The Epidemic of Pot Arrests in New York City
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There are two things that need to be understood about marijuana arrests in New York City.
First, possession of less than an ounce of marijuana is not a crime in New York State. Since 1977 and passage of the Marijuana Reform Act, state law has made simple possession of less than seventh-eights of an ounce of pot a violation, like a traffic violation. One can be given a ticket and fined $100 for marijuana possession, but not fingerprinted and jailed. For over thirty years, New York State has formally, legally, decriminalized possession of marijuana.
Second, despite that law, since 1997 the New York City Police Department has arrested 430,000 people for possessing small amounts of marijuana, mostly teenagers and young people in their twenties. Most people arrested were not smoking pot. Usually they just carried a bit of it in a pocket. In 2008 alone, the NYPD arrested and jailed 40,300 people for possessing a small amount of marijuana. These extraordinary numbers of arrests and jailings, continuing for over twelve years, now make New York City the marijuana arrest capital of the world.
The arrests for marijuana possession first increased dramatically under Mayor Rudolph Giuliani. They have continued unabated under Mayor Michael Bloomberg. By 2008 Bloomberg had arrested more people for pot possession than Giuliani, and more than other mayor in the world.
Why has the NYPD continued to order narcotics and patrol officers to make so many misdemeanor pot arrests? For many reasons. The arrests are easy, safe, and provide training for new officers. The arrests gain overtime pay for patrol and narcotics police and their supervisors. The pot arrests allow officers to show productivity, which counts for promotions and choice assignments. Marijuana arrests enable the NYPD to obtain fingerprints, photographs and other data on many young people they would not otherwise have in their criminal justice databases. And there is very little public criticism and thus far no political opposition to New York City's marijuana arrest crusade.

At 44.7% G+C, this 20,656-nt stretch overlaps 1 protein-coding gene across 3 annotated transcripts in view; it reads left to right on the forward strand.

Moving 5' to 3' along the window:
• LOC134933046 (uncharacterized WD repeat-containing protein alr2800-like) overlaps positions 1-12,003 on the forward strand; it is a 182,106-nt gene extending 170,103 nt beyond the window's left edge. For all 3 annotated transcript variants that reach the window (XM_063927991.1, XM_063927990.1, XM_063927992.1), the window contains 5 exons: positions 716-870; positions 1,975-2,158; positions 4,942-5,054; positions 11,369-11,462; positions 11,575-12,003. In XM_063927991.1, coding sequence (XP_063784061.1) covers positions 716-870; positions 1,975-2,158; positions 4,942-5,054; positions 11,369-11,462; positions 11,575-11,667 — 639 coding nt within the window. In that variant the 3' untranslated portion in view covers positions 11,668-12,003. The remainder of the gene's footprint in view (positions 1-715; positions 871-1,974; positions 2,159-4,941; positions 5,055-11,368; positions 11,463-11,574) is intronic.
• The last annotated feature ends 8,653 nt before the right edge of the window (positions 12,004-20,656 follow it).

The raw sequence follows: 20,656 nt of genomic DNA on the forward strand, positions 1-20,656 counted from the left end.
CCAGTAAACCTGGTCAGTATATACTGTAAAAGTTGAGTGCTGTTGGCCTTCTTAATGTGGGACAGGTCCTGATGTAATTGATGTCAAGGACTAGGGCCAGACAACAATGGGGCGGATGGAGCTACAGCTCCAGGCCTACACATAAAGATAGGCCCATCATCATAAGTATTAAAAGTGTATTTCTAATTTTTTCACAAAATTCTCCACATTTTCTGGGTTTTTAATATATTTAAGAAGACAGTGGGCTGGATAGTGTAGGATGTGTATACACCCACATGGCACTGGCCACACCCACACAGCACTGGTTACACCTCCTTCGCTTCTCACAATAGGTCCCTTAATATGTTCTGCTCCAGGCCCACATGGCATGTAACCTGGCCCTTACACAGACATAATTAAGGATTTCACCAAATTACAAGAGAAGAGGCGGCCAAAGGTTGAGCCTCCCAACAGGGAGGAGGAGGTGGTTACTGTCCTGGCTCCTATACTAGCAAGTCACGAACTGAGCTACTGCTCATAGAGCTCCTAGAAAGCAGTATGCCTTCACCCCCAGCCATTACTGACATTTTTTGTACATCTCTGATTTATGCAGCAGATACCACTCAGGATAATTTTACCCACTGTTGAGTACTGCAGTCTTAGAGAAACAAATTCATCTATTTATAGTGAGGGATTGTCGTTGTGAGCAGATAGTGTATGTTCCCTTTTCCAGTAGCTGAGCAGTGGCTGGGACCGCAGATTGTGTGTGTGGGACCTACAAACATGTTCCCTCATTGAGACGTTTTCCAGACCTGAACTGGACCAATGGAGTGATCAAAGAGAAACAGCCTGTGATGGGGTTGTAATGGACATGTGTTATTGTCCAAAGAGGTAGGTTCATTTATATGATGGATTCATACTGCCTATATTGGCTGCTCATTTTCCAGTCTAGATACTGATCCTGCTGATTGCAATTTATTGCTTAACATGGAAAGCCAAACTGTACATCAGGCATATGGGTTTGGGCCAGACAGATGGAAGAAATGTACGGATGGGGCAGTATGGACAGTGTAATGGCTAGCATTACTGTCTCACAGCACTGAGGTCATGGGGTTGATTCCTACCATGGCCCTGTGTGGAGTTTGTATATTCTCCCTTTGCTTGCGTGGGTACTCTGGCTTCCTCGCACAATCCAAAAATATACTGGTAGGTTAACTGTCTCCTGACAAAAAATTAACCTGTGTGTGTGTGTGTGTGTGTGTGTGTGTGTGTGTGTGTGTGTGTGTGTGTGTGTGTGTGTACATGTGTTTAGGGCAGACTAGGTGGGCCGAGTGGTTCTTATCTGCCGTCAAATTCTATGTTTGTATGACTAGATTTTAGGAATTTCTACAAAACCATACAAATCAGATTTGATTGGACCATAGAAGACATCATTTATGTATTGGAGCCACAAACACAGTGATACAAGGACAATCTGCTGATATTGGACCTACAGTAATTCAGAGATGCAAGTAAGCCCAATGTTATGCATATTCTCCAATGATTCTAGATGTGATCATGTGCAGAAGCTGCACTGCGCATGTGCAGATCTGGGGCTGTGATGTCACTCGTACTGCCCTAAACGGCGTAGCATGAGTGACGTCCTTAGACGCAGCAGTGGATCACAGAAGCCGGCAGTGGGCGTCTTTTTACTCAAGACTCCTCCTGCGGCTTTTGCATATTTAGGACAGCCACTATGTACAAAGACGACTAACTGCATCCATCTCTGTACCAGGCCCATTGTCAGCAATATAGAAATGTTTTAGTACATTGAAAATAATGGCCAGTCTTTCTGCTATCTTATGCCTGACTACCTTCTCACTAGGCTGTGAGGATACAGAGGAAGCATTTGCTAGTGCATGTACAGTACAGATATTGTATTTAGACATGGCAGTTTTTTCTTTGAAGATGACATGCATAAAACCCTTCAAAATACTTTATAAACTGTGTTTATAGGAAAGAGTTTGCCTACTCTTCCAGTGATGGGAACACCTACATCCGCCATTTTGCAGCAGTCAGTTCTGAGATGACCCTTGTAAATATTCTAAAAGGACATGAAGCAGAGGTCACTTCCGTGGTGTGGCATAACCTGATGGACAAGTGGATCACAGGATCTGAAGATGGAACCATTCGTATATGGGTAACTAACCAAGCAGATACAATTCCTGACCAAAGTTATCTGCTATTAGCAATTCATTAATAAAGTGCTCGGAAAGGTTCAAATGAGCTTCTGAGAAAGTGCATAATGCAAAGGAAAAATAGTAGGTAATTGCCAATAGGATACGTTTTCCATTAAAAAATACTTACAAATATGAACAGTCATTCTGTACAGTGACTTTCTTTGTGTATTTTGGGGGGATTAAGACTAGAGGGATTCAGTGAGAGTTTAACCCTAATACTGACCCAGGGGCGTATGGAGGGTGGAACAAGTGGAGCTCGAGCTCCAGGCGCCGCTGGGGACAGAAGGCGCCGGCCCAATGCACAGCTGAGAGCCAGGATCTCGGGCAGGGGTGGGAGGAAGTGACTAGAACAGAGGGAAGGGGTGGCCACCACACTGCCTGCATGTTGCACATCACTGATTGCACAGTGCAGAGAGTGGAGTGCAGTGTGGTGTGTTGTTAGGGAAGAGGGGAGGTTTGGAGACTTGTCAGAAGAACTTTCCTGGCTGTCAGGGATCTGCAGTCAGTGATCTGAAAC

Do the pot arrests reduce serious and violent crimes? No, if anything they increase other crimes. Professors Harcourt and Ludwig at the University of Chicago Law School analyzed NYPD data and concluded that the pot possession arrests took officers off the street and distracted them from other crime-fighting activities. "New York City’s marijuana policing strategy," they reported, "is having exactly the wrong effect on serious crime – increasing it, rather than decreasing it.” Veteran police officers agree terming the possession arrests "a waste of time." The arrests drain resources not just of police, but also of courts, jails, prosecutors and public defenders.
Perhaps most appalling is who the police are arresting for marijuana possession. U.S. government studies have consistently found that young whites use marijuana at higher rates than do young blacks or Latinos. But the NYPD has long arrested young blacks and Latinos for pot possession at much higher rates than whites.
In 2008, blacks were about 26% of New York City's population, but over 54% of the people arrested for pot possession. Latinos were about 27% of New Yorkers, but 33% of the pot arrestees. Whites were over 35% of the City's population, but less than 10% of the people arrested for possessing marijuana. In 2008, police arrested Latinos for pot possession at four times the rate of whites, and blacks at seven times the rate of whites.
Do the arrests violate New York State's decriminalization law? Yes and no. Yes, they certainly violate the spirit and intent of the 1977 law which explicitly sought to eliminate the pot possession arrests and the stigma of criminal records, especially for young people. And yes, some police, in particular narcotics squads, do make some illegal searches and arrests.